• Use case 1: Manage product or platform for users. The highest level of access amongst all competitors was known as the "org admin" who fell into this use case. They are in charge of managing users access, profiles, statistics, integrations, in-app stores or marketplaces, payments, compliance, and product add-ons. Products either limit or customize access if the role is defined as someone who manages the entire ATS software.
  • Use case 2: Manage the talent and hiring process. These user roles are typically identified as "standard", or "job admin". Each company offers varying “hiring roles” based on its model. Greenhouse segments permissions specifically on the assigned title once assigned a job. Others like ICIM group all hiring roles into one permission group called “full access users". These default access roles users are grouped into for platform permissions usually require an additional layer of permissions group assignment once a user is either assigned a specific job opening or to a team.
  • Use case 3: Interview and review candidates. Typically labeled as “interviewer”, “basic”, “limited”, “employee”.  Usually the most “limited” access role assigned to users who don’t actively participate in platform/org management or the hiring process but may conduct interviews or panels with incoming candidates. Users with this permission participate in providing feedback, rating candidates, and uploading referrals.

Customer research unlocked a key factor to our success.

A trend amongst enterprise orgs was the limited amount of "super admin" roles allotted within the platform. Due to enterprise security and compliance concerns regarding employees access with each tier Lever offered, they decided to restrict all access available to talent and recruiting teams, creating entirely new workflows that required manager approvals for users to view or access application details and job postings. This created hours of extra work and long delays for employees that need to manage the candidate pipeline, slowing down their hiring process and unfortunately in some cases, losing talent due to long waits and the inability to negotiate compensation.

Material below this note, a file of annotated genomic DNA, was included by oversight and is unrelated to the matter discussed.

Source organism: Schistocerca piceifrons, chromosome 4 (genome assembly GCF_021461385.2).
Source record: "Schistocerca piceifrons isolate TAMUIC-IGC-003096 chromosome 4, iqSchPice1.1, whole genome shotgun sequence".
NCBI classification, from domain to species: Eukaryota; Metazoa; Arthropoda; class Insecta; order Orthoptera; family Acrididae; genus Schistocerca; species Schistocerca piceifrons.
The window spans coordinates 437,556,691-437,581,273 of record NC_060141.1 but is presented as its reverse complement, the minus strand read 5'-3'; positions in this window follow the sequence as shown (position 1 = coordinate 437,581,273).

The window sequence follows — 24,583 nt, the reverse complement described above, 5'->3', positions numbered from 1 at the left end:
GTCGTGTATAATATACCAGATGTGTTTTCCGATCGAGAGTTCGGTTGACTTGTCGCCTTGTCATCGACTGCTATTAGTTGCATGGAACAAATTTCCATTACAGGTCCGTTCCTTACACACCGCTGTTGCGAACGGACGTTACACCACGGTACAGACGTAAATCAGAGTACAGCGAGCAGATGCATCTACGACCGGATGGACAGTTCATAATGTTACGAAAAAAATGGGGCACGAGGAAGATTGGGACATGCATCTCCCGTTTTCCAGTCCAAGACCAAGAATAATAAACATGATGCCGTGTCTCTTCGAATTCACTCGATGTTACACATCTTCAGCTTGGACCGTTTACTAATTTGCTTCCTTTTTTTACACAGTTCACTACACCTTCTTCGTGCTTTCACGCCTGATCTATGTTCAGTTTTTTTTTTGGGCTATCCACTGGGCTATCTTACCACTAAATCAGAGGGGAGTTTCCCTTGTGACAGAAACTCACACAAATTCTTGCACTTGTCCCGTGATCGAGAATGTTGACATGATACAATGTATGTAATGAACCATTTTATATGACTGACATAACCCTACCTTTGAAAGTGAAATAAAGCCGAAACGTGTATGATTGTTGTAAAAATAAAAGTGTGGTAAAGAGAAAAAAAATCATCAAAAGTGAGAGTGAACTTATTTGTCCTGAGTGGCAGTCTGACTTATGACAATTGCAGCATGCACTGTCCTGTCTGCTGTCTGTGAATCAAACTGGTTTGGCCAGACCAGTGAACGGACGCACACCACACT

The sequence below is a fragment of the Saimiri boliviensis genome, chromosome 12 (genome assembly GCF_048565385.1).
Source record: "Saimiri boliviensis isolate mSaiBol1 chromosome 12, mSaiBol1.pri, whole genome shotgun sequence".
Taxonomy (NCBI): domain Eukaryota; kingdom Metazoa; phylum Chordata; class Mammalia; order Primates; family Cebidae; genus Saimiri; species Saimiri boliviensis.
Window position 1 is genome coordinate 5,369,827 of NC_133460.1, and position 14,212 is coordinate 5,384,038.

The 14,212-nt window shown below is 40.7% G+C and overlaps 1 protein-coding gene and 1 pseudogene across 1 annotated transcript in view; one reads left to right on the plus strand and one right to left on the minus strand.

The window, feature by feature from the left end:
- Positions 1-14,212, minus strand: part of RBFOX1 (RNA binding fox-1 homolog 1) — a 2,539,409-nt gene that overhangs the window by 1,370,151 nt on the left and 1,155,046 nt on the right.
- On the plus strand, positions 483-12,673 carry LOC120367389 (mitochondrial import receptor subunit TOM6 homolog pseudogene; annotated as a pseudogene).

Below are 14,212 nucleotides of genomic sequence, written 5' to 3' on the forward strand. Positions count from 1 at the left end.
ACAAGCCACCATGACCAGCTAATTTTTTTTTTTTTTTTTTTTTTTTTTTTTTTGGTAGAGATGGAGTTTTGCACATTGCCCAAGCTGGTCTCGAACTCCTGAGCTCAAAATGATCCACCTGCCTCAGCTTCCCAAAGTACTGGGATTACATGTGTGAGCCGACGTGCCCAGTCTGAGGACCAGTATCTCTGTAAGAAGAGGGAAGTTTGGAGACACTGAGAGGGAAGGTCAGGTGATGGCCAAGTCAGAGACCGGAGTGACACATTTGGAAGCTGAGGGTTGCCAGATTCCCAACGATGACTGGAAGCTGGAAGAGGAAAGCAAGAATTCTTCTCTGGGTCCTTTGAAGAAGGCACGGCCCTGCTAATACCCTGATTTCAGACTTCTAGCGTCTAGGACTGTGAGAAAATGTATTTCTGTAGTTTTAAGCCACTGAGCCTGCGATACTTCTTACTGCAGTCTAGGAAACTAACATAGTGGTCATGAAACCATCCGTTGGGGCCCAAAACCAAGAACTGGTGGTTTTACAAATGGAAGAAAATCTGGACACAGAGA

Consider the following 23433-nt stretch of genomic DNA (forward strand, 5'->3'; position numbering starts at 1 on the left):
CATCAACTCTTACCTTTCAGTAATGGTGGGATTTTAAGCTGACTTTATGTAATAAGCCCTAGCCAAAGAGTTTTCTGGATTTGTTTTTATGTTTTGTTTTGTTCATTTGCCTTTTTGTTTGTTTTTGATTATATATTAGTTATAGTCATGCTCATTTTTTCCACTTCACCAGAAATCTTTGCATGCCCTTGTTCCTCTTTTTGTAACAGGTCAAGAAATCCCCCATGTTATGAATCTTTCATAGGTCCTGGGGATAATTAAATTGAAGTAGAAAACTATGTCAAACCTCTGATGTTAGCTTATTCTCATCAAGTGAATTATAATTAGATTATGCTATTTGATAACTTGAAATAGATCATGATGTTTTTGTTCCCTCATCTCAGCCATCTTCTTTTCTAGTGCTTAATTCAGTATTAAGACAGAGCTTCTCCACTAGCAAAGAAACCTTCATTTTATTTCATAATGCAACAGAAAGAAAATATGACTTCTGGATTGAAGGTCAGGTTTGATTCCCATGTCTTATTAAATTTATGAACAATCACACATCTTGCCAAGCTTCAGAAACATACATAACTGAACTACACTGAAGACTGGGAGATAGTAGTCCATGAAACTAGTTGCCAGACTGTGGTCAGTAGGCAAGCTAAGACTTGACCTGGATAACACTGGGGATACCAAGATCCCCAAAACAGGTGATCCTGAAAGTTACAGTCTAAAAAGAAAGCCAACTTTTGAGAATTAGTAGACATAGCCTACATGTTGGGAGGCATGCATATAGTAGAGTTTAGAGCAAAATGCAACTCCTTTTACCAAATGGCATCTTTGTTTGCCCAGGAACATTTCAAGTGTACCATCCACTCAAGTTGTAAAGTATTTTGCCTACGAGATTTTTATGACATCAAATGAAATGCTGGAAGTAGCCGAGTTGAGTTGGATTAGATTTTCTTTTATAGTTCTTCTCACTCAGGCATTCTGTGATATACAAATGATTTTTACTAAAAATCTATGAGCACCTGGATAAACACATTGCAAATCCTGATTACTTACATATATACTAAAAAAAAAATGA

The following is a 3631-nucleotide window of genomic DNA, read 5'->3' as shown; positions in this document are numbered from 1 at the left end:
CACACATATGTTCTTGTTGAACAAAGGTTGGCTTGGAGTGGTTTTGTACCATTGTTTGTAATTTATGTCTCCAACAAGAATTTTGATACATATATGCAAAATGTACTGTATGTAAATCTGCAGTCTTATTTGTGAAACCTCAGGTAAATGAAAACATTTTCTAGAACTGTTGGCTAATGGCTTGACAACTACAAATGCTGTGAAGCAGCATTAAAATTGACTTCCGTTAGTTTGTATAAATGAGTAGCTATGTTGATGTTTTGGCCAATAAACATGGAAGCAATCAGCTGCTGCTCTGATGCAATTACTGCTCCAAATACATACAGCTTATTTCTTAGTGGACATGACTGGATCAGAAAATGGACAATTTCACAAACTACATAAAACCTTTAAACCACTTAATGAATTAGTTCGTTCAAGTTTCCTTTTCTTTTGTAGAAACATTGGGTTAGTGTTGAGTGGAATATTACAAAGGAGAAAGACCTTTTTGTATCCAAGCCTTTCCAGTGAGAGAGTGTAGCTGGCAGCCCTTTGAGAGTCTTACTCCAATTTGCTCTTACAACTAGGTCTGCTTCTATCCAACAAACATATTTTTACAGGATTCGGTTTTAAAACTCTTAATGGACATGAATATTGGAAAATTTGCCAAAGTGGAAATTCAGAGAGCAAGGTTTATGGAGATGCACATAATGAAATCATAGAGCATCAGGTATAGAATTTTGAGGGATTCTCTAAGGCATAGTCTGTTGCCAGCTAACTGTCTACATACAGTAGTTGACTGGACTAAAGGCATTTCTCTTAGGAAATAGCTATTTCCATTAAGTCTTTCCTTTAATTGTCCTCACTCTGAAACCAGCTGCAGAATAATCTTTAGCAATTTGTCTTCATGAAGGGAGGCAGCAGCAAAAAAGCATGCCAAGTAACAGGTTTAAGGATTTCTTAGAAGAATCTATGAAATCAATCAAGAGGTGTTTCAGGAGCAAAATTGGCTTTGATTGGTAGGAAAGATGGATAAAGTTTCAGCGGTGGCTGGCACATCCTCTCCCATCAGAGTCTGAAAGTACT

Screens used in testing

I led a session between myself, stakeholders, and my PM to re-strategize our MVP approach. We used this session to discuss tradeoffs and ideal solution from a business and customer needs perspective given our newly uncovered insight. We felt it was crucial to pivot away from mapping persona to permissions 1:1 until we could integrate with an HRIS tool and automate the collection and mapping of user details to each role. This would provide a more targeted and precise approach when enabling automated permissions provisioning, rather than needing to build the backend model from scratch during our MVP.

Knowing what customers defined as "success" for our permissions model, it was crucial to offer access roles that matched how their org approached talent operations and recruitment. We wanted to enable our customers as quickly as possible while staying on track for our MVP release date.  

Custom permissions was a beneficial move that had business stakeholders excited, customers excited, and kept our release on track and aligned with business outcomes. Our solution would additionally allow us to scale easily as we move into phase 2 and beyond.  



Revenue retention


Customer retention


Reduction in support tickets


Unique custom roles created